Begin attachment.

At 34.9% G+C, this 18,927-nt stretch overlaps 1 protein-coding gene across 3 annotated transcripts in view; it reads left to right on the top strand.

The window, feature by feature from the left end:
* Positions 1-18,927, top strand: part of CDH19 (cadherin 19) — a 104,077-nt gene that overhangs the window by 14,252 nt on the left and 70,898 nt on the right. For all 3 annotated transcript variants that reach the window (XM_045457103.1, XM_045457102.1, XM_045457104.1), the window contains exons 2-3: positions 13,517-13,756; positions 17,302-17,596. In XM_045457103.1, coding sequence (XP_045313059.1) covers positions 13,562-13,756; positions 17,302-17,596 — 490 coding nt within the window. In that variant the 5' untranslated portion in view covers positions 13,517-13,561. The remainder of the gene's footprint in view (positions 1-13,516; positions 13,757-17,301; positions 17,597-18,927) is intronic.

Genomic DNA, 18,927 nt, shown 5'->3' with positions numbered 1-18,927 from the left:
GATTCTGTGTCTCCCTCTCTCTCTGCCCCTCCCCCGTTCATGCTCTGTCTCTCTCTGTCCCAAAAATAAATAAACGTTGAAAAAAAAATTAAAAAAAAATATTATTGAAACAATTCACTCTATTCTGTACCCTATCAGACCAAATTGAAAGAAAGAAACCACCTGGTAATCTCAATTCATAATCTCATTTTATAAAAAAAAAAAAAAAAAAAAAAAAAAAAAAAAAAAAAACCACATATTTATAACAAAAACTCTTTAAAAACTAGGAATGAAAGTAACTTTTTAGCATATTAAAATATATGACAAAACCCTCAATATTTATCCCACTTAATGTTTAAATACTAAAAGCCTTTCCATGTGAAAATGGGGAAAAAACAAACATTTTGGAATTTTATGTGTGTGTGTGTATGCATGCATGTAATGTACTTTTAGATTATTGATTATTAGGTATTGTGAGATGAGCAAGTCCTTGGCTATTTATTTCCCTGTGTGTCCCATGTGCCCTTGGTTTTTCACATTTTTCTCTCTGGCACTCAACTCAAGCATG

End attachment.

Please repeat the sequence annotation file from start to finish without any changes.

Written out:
At 34.9% G+C, this 18,927-nt stretch overlaps 1 protein-coding gene across 3 annotated transcripts in view; it reads left to right on the top strand.

The window, feature by feature from the left end:
* Positions 1-18,927, top strand: part of CDH19 (cadherin 19) — a 104,077-nt gene that overhangs the window by 14,252 nt on the left and 70,898 nt on the right. For all 3 annotated transcript variants that reach the window (XM_045457103.1, XM_045457102.1, XM_045457104.1), the window contains exons 2-3: positions 13,517-13,756; positions 17,302-17,596. In XM_045457103.1, coding sequence (XP_045313059.1) covers positions 13,562-13,756; positions 17,302-17,596 — 490 coding nt within the window. In that variant the 5' untranslated portion in view covers positions 13,517-13,561. The remainder of the gene's footprint in view (positions 1-13,516; positions 13,757-17,301; positions 17,597-18,927) is intronic.

Genomic DNA, 18,927 nt, shown 5'->3' with positions numbered 1-18,927 from the left:
GATTCTGTGTCTCCCTCTCTCTCTGCCCCTCCCCCGTTCATGCTCTGTCTCTCTCTGTCCCAAAAATAAATAAACGTTGAAAAAAAAATTAAAAAAAAATATTATTGAAACAATTCACTCTATTCTGTACCCTATCAGACCAAATTGAAAGAAAGAAACCACCTGGTAATCTCAATTCATAATCTCATTTTATAAAAAAAAAAAAAAAAAAAAAAAAAAAAAAAAAAAAAACCACATATTTATAACAAAAACTCTTTAAAAACTAGGAATGAAAGTAACTTTTTAGCATATTAAAATATATGACAAAACCCTCAATATTTATCCCACTTAATGTTTAAATACTAAAAGCCTTTCCATGTGAAAATGGGGAAAAAACAAACATTTTGGAATTTTATGTGTGTGTGTGTATGCATGCATGTAATGTACTTTTAGATTATTGATTATTAGGTATTGTGAGATGAGCAAGTCCTTGGCTATTTATTTCCCTGTGTGTCCCATGTGCCCTTGGTTTTTCACATTTTTCTCTCTGGCACTCAACTCAAGCATG